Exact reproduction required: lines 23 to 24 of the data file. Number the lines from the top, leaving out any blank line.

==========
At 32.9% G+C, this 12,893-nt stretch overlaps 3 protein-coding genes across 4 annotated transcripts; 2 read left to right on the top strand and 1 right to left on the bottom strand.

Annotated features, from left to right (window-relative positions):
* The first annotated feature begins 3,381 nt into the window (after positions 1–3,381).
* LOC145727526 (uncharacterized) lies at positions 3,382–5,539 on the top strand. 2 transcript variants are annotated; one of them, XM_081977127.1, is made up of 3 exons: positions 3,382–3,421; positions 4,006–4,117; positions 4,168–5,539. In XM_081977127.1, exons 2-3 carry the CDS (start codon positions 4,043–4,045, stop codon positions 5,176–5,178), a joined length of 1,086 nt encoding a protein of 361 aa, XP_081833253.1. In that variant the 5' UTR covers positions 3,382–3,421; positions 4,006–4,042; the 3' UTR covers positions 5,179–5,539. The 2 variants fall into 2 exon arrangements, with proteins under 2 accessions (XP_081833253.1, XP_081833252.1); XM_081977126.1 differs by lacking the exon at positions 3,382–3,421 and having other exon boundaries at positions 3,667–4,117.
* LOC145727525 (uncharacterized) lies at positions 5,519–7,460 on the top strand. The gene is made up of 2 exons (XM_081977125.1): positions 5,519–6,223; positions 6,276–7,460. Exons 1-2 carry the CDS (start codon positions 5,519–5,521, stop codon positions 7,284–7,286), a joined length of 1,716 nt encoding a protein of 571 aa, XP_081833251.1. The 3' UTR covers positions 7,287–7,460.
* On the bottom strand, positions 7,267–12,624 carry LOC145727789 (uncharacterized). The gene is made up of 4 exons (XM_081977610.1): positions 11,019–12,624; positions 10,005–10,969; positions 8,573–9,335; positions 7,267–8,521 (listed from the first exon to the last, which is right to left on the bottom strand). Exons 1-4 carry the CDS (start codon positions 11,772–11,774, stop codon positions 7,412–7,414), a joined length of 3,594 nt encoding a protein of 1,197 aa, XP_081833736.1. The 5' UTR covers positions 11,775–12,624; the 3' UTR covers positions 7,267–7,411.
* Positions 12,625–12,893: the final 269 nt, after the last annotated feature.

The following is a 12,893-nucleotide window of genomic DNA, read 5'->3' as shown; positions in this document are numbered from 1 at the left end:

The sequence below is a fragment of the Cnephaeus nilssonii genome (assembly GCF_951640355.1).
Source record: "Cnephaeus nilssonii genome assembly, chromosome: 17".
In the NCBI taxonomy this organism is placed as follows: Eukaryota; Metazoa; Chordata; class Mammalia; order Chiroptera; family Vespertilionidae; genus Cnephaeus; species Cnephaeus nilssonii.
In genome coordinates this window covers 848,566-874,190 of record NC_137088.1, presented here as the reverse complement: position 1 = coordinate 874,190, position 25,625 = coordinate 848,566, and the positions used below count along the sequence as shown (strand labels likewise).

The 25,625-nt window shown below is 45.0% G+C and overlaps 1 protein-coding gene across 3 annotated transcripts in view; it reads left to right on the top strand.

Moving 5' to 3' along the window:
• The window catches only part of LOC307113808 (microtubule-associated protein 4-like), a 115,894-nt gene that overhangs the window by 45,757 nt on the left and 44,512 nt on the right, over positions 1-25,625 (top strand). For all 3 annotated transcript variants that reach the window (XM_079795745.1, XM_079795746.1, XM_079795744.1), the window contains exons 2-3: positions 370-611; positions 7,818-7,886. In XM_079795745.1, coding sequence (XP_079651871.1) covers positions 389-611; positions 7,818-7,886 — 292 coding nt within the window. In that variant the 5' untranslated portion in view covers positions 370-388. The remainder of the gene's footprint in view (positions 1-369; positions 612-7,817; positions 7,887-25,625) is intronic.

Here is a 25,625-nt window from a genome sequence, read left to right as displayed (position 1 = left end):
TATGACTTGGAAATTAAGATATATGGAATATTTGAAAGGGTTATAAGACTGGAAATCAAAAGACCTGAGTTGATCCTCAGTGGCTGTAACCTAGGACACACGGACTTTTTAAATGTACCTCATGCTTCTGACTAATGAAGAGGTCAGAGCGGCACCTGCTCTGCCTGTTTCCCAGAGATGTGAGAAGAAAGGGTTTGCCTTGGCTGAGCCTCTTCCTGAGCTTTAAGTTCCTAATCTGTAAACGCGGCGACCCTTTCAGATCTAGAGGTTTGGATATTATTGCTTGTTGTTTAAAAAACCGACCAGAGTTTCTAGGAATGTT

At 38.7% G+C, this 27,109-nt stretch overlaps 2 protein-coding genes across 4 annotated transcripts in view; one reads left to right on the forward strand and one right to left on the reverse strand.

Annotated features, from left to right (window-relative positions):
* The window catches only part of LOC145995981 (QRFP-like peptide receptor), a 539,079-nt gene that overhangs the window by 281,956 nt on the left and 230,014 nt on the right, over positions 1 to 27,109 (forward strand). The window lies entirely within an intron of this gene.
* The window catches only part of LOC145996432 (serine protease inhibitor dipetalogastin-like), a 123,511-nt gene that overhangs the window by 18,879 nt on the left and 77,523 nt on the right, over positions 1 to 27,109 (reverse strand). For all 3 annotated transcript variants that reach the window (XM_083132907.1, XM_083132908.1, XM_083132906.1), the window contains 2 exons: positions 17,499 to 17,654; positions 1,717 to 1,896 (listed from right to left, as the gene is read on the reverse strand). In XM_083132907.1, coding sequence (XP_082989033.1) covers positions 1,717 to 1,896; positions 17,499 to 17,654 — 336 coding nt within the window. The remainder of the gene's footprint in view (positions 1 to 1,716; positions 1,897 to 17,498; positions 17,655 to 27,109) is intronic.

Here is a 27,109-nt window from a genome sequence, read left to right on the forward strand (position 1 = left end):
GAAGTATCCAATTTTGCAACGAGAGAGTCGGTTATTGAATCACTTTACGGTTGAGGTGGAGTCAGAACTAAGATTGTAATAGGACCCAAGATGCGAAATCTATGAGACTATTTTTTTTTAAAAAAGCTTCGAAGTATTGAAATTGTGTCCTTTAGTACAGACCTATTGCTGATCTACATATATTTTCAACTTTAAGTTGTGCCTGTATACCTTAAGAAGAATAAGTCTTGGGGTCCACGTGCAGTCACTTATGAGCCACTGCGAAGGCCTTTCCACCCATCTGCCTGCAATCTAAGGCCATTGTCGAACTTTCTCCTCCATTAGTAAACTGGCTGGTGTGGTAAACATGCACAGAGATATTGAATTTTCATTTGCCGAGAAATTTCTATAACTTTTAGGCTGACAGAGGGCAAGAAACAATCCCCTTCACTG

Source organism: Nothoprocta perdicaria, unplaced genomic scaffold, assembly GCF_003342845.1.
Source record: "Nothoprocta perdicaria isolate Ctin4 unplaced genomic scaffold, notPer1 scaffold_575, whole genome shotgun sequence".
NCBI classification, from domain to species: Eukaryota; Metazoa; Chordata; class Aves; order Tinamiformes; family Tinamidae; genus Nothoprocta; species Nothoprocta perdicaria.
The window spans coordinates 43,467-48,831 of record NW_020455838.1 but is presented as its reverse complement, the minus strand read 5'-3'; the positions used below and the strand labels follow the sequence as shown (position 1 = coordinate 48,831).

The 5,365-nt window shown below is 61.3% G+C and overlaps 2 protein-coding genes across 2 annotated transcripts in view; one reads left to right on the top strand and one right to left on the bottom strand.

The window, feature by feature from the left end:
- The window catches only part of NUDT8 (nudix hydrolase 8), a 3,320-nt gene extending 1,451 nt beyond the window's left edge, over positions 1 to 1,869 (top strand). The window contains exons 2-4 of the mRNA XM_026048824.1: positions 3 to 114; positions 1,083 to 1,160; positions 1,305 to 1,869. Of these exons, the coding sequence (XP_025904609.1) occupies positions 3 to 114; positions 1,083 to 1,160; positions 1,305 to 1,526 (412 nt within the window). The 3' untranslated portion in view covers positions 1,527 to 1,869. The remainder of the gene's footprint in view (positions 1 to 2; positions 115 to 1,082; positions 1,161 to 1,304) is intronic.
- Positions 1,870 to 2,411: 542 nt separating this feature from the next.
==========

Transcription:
GAAGTATCCAATTTTGCAACGAGAGAGTCGGTTATTGAATCACTTTACGGTTGAGGTGGAGTCAGAACTAAGATTGTAATAGGACCCAAGATGCGAAATCTATGAGACTATTTTTTTTTAAAAAAGCTTCGAAGTATTGAAATTGTGTCCTTTAGTACAGACCTATTGCTGATCTACATATATTTTCAACTTTAAGTTGTGCCTGTATACCTTAAGAAGAATAAGTCTTGGGGTCCACGTGCAGTCACTTATGAGCCACTGCGAAGGCCTTTCCACCCATCTGCCTGCAATCTAAGGCCATTGTCGAACTTTCTCCTCCATTAGTAAACTGGCTGGTGTGGTAAACATGCACAGAGATATTGAATTTTCATTTGCCGAGAAATTTCTATAACTTTTAGGCTGACAGAGGGCAAGAAACAATCCCCTTCACTG

Source organism: Nothoprocta perdicaria, unplaced genomic scaffold, assembly GCF_003342845.1.